How is it possible for us to communicate to our children that faith has to do with the religious sense, with a dependence on the Mystery of God as the source of everything? We can do this in many ways, but two are especially significant. First, our children must see not only that we have faith but that it deeply informs the way we look at the world and make decisions in our lives, especially important decisions regarding vocation or politics or the use of money. Second, our children must visibly see that we depend on that Mystery in the way we cling to it through our adhesion to the Church and to what I would call an ecclesial experience or setting—a parish, a movement, a true friendship.
It is not enough for our children to see that we have a relationship with these loci; they need to see that we depend on them, that we entrust ourselves to them, that we look to them as we make important decisions in our lives, including the way we raise our children.
As we all know, what children live in their early years has a bearing on their later lives. Therefore, it is important that they be introduced to deeply positive experiences that help them to look at reality with freshness, openness. How is it possible for them to evangelize to the world as they grow up if they are taught to hide from that world in their early years? Among the important influences we can have on our children with this end in view follow.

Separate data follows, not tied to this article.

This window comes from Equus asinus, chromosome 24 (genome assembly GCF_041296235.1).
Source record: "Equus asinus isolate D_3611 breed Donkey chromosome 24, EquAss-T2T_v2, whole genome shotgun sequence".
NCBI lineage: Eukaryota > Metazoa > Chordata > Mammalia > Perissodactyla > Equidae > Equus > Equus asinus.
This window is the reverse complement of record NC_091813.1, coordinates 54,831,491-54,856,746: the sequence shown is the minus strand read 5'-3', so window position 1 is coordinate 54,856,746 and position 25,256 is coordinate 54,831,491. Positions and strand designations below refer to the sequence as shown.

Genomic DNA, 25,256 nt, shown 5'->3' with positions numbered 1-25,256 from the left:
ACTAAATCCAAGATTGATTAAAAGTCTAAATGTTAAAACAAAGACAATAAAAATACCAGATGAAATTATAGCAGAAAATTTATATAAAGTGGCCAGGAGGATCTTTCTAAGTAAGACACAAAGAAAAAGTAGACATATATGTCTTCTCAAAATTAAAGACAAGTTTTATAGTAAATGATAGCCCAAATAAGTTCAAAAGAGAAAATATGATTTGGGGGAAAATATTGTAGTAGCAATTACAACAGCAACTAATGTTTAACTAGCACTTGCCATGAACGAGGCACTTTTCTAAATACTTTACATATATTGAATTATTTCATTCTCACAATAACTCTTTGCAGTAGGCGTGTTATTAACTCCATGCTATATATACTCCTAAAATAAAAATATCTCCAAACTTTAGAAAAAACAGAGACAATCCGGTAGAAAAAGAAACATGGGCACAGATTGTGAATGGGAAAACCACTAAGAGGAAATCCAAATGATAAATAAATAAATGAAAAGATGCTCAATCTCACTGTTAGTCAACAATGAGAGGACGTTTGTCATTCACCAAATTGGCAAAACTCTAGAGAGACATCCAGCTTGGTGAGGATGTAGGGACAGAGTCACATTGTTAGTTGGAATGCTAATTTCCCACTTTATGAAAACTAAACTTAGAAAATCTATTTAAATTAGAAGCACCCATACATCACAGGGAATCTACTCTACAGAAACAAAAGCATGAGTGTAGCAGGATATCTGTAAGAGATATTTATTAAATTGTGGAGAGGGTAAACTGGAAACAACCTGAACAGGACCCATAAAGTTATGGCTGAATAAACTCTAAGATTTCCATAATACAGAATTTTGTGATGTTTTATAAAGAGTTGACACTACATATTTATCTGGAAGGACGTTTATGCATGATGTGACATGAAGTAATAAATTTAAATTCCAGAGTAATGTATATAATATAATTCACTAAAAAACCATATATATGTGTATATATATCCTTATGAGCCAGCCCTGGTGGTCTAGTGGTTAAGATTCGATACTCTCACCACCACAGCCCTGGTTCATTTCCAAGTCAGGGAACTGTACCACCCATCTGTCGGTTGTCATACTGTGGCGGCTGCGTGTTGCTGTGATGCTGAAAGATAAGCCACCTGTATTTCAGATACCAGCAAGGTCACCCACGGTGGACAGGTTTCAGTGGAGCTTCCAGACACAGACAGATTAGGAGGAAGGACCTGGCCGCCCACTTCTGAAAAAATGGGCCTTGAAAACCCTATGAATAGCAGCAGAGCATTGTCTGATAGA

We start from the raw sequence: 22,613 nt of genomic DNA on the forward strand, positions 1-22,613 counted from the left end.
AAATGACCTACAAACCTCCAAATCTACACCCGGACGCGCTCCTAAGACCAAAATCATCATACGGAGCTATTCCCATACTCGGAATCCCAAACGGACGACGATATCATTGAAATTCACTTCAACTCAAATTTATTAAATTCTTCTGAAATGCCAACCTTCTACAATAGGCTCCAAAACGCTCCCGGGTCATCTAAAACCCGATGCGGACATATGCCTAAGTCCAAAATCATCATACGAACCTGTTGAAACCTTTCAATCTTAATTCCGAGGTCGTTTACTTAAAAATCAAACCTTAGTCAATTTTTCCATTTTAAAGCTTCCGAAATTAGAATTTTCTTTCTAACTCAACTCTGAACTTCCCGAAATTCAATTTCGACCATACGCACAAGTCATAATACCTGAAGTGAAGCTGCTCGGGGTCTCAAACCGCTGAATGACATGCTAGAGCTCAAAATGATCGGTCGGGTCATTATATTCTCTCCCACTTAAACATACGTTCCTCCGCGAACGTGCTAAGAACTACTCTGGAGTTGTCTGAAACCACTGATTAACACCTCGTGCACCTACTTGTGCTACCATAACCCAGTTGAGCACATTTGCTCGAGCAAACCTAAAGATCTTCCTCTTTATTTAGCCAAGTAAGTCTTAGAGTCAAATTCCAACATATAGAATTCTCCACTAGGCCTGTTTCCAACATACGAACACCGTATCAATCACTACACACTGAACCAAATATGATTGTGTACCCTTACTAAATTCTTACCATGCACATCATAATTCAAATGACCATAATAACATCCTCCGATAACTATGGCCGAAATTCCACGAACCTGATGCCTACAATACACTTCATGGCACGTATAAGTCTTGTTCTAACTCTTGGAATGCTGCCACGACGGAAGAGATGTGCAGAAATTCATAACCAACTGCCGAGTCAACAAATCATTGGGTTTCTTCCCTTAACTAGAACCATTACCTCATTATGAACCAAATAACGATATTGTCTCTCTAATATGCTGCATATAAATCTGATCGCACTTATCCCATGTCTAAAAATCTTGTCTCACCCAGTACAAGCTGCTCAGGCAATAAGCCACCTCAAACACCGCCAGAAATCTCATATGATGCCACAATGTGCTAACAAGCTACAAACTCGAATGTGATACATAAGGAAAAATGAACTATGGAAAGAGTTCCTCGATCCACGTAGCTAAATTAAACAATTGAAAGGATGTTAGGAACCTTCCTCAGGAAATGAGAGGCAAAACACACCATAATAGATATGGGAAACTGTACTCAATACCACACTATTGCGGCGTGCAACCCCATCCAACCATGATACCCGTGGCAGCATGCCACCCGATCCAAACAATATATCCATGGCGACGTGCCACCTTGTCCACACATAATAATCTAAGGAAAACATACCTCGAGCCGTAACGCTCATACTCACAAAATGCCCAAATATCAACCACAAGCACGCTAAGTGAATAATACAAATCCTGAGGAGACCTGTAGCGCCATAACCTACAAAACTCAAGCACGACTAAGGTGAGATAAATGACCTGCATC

First, children need to know that life is about relationships, that they discover who they are in a relationship with “an other.” When my wife, Cecilia, and I were bringing up our children, it was important for us not to perceive ourselves as autonomously building up our family, cut off from others. We raised our children in the broader context of a friendship lived in the experience of the Church. Concretely, this meant that we regularly invited friends to our house to visit, share a meal, sing together, converse. Our children were not excluded from these friendships. They were invited to participate in them so that, in time, these friends were no longer their parents’ friends but their friends. Our children learned to love them, esteem them and, in turn, to learn from them. When children begin to live a friendship with their parents’ friends, the parents also acquire a new way of looking at their children. They develop a more objective distance from them.
Second, children need to be introduced to the life of the liturgy in the Mass and to be faithful to it. It is important for them to see the Mystery of the Eucharist because they have a special capacity—I would say, greater than adults—to perceive mystery. The seasons of the Church’s calendar are a way for them to recognize that their personal lives are interwoven with those of others. In this way, children are introduced to an experience: the life of the Church. By partaking of this experience, they acquire the capacity to be loyal. Given that friendship can so easily degrade into a relationship that we manage and control so that it is no longer friendship, children need to acquire loyalty.